Got VPC? Here's Why You Use Them

Got VPC? Here's Why You Use Them

Anyone who’s spent time with cloud infrastructure has probably heard the acronym “VPC.” It’s a standard building block of cloud architecture. But what are they really? Why does it make sense to architect cloud infra using VPCs?  

In this post, we’ll discuss how VPCs work, why you should use them, both in Timescale and your cloud architecture overall, and how they can help secure the services running your cloud-based application.

What's a VPC?

VPC stands for “virtual private cloud.” In a nutshell, it’s a container (in the generic sense, not Docker) for creating network connectivity between the different components and building blocks within public cloud providers like AWS. In the old days, physical servers that needed to communicate with each other were connected with Ethernet cables to network switches in a data center.  

In the cloud world, EC2 instances and other serverless components are the “servers,” and VPCs are the “network switches.” That analogy oversimplifies things just a bit, but it’s a good starting point for a mental picture if you’re new to cloud networking.

VPCs are often used to create security perimeters within cloud infrastructure because, by default, instances and services placed in a VPC can communicate only with other endpoints in the same VPC. The “by default” is important, though, because there are often cases where you’d like endpoints in one VPC to be able to communicate with endpoints in a different VPC.

Editor's Note: if you need a step-by-step guide on configuring VPC peering between Timescale and AWS, from the fundamentals to advanced use cases, check out this blog post.

VPC Peering

VPC peering is the simplest way to create connectivity between two different VPCs that allows endpoints in one to communicate with endpoints in another. Imagine a complex cloud service offering with an architecture made up of different tiers or microservice groups. Database, backend, frontend, for example. Each of those with different security requirements, and often built and operated by different teams.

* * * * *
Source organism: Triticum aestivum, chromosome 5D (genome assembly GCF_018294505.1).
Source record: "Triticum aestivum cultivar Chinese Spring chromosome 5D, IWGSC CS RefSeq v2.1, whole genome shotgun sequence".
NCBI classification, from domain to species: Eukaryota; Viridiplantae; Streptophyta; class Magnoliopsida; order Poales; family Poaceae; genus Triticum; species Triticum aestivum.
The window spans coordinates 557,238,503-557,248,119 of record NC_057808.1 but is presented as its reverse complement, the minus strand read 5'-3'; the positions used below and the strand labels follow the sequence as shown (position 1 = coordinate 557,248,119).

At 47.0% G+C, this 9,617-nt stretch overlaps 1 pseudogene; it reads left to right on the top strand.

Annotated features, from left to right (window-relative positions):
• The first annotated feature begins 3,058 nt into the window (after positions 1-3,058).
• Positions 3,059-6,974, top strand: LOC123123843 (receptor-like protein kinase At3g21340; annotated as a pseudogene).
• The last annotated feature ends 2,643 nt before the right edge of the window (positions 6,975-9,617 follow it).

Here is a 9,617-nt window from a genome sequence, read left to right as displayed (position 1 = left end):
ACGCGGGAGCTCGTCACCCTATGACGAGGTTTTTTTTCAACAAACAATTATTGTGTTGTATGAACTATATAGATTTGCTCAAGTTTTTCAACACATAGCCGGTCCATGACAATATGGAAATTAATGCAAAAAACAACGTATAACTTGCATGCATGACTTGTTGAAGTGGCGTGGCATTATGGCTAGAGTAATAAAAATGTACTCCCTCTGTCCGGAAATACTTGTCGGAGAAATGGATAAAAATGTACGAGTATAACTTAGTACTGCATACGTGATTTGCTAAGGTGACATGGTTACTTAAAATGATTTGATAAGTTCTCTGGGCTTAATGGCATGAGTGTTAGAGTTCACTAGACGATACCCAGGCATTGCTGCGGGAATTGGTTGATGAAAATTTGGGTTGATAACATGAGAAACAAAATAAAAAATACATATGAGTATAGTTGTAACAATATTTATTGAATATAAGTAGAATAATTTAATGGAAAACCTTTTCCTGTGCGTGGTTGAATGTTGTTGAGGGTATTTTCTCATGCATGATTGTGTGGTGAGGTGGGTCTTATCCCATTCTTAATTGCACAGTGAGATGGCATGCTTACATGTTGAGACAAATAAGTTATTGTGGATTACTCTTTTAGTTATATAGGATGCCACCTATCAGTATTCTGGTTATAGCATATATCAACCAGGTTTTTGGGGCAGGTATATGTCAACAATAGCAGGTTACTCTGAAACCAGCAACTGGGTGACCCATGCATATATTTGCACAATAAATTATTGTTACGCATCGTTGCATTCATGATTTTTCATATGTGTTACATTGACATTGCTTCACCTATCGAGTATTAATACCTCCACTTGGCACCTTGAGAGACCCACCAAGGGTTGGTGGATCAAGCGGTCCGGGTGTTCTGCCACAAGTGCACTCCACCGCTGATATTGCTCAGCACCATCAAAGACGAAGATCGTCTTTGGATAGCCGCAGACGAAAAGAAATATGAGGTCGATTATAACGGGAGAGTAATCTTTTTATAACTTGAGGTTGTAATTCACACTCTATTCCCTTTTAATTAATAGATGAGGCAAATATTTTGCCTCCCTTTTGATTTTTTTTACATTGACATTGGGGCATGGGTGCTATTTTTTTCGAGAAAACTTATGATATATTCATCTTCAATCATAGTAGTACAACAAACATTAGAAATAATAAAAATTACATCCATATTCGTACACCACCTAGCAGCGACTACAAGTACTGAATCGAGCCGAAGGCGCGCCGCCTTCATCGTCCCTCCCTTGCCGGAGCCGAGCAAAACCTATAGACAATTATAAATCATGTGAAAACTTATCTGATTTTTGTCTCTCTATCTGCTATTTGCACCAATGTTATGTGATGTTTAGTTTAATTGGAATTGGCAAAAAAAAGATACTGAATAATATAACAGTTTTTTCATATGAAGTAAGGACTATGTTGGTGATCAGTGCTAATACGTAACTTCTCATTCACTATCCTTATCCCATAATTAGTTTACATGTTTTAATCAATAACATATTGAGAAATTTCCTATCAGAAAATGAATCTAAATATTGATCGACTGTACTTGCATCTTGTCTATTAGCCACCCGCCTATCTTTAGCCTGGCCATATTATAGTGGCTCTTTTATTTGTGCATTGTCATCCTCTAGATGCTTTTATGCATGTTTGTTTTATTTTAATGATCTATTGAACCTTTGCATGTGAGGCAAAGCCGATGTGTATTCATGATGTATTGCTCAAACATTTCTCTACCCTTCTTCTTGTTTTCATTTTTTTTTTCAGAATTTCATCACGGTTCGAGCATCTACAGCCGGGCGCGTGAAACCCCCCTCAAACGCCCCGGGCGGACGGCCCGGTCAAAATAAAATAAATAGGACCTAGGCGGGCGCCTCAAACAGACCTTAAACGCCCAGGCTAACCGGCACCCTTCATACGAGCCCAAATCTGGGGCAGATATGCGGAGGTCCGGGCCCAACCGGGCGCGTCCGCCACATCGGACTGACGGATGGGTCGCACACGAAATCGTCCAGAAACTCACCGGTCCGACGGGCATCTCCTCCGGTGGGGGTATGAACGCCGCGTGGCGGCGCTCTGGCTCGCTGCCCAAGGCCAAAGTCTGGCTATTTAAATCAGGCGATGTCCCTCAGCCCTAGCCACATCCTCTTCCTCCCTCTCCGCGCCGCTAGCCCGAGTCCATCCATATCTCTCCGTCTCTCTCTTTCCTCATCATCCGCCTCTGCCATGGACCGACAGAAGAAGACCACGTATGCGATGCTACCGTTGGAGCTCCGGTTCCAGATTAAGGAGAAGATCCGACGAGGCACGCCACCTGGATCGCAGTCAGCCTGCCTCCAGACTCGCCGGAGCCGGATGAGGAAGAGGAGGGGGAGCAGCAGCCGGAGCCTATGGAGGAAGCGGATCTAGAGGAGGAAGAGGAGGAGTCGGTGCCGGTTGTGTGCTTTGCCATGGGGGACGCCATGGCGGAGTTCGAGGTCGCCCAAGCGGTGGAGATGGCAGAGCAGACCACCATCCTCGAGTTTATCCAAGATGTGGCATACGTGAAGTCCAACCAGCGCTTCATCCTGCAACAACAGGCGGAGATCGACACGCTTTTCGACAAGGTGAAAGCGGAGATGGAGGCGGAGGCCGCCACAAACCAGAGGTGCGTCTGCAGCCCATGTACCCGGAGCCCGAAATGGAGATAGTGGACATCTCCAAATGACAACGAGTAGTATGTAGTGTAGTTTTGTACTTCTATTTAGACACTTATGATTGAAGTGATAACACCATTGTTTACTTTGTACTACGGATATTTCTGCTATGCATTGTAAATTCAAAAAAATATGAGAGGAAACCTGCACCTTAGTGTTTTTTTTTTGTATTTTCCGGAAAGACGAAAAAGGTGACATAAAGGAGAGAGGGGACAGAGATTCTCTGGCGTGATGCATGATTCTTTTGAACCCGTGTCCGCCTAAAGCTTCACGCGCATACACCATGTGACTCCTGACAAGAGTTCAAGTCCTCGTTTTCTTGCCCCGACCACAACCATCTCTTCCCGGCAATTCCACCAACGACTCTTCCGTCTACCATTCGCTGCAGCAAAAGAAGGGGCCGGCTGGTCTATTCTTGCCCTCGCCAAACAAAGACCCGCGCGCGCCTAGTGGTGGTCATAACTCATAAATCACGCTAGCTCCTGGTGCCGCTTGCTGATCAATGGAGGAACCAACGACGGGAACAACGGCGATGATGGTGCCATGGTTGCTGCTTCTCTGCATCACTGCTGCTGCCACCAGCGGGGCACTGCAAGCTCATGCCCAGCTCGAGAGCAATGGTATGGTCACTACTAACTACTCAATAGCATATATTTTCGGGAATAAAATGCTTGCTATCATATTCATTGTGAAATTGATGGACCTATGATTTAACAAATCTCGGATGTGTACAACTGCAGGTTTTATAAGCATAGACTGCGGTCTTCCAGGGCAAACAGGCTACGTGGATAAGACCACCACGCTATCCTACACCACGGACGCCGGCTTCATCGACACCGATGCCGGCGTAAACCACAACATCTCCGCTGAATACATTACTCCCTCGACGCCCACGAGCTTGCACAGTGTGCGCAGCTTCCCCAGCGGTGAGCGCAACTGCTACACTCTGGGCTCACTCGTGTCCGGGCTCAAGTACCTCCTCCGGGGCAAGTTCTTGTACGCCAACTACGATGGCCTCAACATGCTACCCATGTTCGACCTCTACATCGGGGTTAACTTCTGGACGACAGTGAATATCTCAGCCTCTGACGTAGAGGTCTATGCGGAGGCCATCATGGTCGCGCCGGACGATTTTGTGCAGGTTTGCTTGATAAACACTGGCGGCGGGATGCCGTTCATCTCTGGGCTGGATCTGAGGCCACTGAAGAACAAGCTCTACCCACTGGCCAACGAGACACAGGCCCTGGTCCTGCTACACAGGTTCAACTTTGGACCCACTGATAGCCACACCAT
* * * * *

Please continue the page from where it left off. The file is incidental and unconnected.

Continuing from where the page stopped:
A typical scenario would place each of those groups in a separate VPC, and VPC peering then creates the connectivity between them that allows communication between the groups. To extend our old-school networking analogy, VPC peering is like an Ethernet cable that creates connectivity between servers connected to two different network switches.

Why Use VPC Peering? Common Examples and Use Cases

Integration of Timescale with AWS

A very common scenario we see is that customers have separate sets of Amazon services that put data into Timescale (ingest) and services that get data out (query). Those services are often built by different teams, sit in separate AWS VPCs, and maybe even separate AWS accounts. Examples of Amazon services our customers like to use with Timescale are Lambda, IoT Core and IoT Greengrass, Kinesis, and Managed Kafka—you can read more about them in this blog post.

A diagram of a common Timescale VPC peering scenario: customers who have separate sets of Amazon services that put data into Timescale Cloud (ingest) and services that get data out (query)

Now, each VPC that customers create in Timescale can peer with multiple other AWS VPCs, making it smooth to integrate Timescale within a complex infrastructure of AWS services, as represented by the figure above.

Previously, each Timescale VPC could peer with only a single external VPC, forcing our customers to use less-than-ideal solutions to create connectivity between Timescale and the rest of their AWS infrastructure. These solutions were sometimes painful because they conflicted with their established architectural best practices or security policies. Everything is solved now, thanks to this upgrade!

To start using VPCs and multiple peering connections in Timescale, just sign up and navigate to the VPC page on the left menu. If you’re still not in Timescale, you can create an account for free.